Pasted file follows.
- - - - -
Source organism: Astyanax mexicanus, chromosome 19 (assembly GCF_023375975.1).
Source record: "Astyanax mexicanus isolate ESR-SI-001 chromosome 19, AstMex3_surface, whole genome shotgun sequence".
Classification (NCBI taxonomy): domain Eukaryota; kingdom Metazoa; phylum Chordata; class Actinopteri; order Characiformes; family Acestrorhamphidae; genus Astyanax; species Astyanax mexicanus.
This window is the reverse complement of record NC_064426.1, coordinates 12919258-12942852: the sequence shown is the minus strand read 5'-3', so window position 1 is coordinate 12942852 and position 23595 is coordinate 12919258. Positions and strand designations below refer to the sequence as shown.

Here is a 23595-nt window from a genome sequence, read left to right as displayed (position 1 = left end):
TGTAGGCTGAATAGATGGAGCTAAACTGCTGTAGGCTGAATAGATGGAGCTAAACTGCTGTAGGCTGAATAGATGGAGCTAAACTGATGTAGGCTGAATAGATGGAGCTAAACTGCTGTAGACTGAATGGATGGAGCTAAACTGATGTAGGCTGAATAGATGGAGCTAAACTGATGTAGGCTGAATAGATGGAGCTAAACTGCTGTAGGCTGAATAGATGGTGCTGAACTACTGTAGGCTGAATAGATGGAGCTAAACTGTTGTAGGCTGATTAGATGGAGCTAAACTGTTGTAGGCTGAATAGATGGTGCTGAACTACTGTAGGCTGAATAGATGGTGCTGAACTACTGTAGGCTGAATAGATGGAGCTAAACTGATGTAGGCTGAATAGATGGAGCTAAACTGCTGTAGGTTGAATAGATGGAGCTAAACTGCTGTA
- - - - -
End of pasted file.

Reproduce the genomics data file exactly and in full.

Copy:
Source organism: Astyanax mexicanus, chromosome 19 (assembly GCF_023375975.1).
Source record: "Astyanax mexicanus isolate ESR-SI-001 chromosome 19, AstMex3_surface, whole genome shotgun sequence".
Classification (NCBI taxonomy): domain Eukaryota; kingdom Metazoa; phylum Chordata; class Actinopteri; order Characiformes; family Acestrorhamphidae; genus Astyanax; species Astyanax mexicanus.
This window is the reverse complement of record NC_064426.1, coordinates 12919258-12942852: the sequence shown is the minus strand read 5'-3', so window position 1 is coordinate 12942852 and position 23595 is coordinate 12919258. Positions and strand designations below refer to the sequence as shown.

Here is a 23595-nt window from a genome sequence, read left to right as displayed (position 1 = left end):
TGTAGGCTGAATAGATGGAGCTAAACTGCTGTAGGCTGAATAGATGGAGCTAAACTGCTGTAGGCTGAATAGATGGAGCTAAACTGATGTAGGCTGAATAGATGGAGCTAAACTGCTGTAGACTGAATGGATGGAGCTAAACTGATGTAGGCTGAATAGATGGAGCTAAACTGATGTAGGCTGAATAGATGGAGCTAAACTGCTGTAGGCTGAATAGATGGTGCTGAACTACTGTAGGCTGAATAGATGGAGCTAAACTGTTGTAGGCTGATTAGATGGAGCTAAACTGTTGTAGGCTGAATAGATGGTGCTGAACTACTGTAGGCTGAATAGATGGTGCTGAACTACTGTAGGCTGAATAGATGGAGCTAAACTGATGTAGGCTGAATAGATGGAGCTAAACTGCTGTAGGTTGAATAGATGGAGCTAAACTGCTGTA